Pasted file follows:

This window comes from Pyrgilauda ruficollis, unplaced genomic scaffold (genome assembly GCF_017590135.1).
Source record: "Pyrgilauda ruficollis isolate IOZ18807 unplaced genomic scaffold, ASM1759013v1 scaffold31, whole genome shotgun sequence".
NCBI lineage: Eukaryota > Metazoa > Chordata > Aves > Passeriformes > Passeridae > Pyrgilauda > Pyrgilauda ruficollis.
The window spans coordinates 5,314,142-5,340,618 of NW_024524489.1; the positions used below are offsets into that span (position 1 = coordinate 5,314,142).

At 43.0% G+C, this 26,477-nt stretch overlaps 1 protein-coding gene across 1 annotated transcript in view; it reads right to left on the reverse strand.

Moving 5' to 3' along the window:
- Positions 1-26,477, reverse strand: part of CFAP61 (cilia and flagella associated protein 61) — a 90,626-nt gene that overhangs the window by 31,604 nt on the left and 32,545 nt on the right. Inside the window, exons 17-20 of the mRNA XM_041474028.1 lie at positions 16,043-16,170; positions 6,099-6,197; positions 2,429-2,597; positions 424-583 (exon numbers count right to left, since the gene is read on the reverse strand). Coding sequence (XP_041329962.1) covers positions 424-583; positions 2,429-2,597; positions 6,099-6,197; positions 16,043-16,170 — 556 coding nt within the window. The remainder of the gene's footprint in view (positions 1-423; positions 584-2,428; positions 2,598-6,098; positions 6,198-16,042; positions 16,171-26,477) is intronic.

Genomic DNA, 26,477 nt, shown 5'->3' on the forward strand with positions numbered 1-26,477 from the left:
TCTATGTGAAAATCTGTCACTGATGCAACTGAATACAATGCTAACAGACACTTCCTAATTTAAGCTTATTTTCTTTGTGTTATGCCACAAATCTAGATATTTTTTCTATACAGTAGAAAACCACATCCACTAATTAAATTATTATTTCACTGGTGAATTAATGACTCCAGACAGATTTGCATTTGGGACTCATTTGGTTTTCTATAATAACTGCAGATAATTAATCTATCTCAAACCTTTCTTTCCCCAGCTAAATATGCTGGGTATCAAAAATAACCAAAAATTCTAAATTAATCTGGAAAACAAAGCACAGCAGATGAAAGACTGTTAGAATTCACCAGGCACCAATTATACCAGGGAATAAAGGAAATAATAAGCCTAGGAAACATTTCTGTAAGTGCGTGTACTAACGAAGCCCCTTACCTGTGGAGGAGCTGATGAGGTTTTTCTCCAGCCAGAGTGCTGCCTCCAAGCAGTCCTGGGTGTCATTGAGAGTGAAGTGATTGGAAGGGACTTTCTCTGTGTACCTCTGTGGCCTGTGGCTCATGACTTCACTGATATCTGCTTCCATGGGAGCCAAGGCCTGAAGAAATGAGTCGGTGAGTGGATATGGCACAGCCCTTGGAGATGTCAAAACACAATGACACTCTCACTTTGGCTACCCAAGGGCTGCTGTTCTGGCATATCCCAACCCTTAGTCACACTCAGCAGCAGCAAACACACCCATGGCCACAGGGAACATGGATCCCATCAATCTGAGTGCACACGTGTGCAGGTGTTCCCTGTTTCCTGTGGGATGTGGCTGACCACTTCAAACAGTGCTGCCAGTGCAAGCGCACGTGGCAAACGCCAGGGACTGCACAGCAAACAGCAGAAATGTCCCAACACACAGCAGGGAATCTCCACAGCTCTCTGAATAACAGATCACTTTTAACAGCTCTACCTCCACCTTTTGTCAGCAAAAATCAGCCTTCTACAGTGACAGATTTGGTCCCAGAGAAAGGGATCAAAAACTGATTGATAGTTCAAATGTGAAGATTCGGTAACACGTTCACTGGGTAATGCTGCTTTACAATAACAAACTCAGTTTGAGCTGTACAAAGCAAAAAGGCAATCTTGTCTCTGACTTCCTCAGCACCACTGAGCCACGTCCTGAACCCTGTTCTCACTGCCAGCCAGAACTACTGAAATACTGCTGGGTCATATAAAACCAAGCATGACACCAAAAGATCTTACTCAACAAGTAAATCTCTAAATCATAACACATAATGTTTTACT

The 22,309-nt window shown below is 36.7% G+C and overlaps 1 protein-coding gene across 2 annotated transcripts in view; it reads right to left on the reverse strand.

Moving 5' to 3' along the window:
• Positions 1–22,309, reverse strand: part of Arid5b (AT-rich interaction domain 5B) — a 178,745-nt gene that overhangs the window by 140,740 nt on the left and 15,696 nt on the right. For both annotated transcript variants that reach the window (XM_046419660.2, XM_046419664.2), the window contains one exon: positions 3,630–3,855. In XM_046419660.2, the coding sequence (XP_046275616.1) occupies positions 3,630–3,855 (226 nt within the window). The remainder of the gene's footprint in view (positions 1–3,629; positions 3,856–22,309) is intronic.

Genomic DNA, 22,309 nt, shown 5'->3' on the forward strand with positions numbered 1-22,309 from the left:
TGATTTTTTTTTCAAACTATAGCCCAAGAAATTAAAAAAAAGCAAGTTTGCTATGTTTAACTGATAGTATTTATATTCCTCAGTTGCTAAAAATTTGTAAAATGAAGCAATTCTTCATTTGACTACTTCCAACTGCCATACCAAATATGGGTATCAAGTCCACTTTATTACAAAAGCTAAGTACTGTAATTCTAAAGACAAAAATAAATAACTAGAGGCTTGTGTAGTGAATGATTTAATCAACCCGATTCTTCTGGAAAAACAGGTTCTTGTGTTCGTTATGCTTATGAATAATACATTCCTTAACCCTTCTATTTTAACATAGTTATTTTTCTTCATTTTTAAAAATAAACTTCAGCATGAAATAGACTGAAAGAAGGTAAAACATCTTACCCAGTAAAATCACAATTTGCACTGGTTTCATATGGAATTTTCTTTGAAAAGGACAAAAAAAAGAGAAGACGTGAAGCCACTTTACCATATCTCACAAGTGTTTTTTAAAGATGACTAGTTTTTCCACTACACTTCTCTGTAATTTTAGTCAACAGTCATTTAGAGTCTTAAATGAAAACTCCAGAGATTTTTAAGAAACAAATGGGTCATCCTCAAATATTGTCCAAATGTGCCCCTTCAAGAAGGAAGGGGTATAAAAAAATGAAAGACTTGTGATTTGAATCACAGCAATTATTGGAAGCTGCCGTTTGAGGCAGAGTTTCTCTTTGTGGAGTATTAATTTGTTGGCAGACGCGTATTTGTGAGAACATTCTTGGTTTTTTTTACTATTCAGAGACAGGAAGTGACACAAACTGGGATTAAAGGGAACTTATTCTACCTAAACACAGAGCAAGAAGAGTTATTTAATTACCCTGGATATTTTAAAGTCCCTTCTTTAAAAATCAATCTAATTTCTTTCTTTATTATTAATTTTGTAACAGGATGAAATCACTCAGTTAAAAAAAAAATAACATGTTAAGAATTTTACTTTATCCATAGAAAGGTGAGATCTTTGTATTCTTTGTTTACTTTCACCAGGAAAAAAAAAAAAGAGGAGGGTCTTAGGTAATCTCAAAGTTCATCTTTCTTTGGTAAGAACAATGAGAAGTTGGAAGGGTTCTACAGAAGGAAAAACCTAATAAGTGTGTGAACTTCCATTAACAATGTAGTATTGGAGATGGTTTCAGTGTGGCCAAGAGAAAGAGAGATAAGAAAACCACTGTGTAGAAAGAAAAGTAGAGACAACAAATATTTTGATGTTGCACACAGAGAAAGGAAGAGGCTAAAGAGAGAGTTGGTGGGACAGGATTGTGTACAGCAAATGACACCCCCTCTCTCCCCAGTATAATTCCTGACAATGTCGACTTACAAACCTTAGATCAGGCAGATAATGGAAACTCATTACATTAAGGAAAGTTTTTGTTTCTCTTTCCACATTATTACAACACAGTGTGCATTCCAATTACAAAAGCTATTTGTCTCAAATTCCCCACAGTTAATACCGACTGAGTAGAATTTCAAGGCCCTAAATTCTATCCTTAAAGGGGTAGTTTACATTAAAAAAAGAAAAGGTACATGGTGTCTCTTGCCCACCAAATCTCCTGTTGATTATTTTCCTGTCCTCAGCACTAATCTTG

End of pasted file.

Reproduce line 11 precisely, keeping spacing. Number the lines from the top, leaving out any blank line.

Moving 5' to 3' along the window: